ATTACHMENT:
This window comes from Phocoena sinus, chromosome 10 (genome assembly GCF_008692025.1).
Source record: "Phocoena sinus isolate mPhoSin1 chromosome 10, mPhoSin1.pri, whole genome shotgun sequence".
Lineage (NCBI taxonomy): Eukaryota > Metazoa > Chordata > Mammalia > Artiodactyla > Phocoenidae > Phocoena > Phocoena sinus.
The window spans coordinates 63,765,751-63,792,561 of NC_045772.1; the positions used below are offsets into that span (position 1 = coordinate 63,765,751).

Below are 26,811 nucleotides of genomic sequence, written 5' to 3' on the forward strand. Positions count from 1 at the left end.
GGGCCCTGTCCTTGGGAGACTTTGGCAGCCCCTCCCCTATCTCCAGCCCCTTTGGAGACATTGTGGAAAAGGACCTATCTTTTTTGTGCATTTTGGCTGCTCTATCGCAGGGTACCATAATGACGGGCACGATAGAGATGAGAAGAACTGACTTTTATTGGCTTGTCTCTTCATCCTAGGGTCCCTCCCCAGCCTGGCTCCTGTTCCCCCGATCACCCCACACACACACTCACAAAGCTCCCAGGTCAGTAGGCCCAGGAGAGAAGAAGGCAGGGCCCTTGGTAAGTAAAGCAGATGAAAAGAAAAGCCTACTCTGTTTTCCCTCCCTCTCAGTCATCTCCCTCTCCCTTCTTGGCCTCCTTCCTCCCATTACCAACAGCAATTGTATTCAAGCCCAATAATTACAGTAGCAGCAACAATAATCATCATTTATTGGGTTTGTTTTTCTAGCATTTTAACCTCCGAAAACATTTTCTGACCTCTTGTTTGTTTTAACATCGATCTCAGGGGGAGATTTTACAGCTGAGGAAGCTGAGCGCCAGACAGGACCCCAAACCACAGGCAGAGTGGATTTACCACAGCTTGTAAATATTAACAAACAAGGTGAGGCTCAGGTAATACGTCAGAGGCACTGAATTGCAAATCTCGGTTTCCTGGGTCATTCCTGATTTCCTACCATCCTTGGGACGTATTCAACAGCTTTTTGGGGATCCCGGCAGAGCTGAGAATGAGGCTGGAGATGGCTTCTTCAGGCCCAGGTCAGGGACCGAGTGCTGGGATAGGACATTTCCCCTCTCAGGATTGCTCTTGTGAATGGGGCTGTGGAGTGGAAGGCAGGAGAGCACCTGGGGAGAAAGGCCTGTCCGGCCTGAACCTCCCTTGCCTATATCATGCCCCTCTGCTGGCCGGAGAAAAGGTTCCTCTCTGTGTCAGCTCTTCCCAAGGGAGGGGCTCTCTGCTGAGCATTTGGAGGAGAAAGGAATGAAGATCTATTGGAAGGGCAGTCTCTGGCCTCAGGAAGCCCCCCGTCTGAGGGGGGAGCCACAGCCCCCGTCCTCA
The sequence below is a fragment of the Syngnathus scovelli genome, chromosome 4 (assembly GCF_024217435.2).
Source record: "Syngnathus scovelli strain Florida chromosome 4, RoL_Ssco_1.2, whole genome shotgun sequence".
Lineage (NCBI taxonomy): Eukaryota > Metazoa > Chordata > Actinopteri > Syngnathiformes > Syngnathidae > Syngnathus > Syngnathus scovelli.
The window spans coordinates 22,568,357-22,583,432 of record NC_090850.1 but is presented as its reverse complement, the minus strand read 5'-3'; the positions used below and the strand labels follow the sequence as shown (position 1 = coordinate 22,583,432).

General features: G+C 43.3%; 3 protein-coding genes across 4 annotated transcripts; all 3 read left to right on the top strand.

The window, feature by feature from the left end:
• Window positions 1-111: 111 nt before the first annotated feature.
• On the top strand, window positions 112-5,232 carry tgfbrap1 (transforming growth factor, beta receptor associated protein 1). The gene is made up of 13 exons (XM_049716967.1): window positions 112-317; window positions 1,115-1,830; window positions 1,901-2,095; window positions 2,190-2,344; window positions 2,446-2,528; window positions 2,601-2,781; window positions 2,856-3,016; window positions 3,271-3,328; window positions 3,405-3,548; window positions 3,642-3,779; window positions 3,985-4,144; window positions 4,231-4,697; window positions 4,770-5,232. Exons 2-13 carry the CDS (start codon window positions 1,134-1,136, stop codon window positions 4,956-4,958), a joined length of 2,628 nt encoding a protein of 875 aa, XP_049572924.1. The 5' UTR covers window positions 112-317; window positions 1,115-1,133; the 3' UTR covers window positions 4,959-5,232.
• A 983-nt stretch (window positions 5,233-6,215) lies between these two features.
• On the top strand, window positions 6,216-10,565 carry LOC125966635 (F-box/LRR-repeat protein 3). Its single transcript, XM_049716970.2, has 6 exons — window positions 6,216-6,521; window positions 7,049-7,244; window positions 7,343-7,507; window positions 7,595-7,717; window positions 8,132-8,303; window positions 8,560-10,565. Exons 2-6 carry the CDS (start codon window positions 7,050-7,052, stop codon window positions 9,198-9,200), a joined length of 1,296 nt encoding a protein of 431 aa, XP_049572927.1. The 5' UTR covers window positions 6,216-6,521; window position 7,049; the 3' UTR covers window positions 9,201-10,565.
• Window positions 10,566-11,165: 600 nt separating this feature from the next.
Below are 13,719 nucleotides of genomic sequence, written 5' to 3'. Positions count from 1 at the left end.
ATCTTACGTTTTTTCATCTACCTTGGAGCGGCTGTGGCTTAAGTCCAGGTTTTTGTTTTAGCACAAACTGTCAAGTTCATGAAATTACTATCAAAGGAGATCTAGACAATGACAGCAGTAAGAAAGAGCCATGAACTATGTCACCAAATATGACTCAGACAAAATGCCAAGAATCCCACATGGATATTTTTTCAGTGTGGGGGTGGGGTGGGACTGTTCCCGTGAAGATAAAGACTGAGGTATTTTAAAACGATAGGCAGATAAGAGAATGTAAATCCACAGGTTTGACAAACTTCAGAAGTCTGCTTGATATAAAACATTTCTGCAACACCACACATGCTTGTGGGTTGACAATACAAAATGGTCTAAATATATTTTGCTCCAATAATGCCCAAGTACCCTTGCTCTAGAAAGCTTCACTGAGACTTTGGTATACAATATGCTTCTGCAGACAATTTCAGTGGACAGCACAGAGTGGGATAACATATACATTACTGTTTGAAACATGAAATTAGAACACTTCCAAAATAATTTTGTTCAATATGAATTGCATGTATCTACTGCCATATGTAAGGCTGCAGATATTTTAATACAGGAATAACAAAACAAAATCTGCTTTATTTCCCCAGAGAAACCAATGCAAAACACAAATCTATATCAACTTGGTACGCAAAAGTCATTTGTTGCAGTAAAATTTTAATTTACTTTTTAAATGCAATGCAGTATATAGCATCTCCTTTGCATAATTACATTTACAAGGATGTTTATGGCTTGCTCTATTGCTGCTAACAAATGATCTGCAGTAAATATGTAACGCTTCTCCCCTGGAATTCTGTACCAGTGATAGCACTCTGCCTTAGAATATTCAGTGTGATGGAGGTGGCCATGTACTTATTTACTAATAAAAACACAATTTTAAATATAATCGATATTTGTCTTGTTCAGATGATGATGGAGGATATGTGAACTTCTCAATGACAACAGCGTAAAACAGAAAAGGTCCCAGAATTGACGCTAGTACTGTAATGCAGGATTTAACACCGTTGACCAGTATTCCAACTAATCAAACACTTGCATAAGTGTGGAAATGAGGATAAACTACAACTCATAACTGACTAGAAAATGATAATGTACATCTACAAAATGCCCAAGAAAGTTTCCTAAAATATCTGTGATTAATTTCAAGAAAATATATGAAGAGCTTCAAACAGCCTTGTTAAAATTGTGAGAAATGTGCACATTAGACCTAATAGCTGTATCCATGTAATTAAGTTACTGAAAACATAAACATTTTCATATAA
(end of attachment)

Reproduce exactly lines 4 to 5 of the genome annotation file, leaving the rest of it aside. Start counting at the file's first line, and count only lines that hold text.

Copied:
The window spans coordinates 63,765,751-63,792,561 of NC_045772.1; the positions used below are offsets into that span (position 1 = coordinate 63,765,751).

Below are 26,811 nucleotides of genomic sequence, written 5' to 3' on the forward strand. Positions count from 1 at the left end.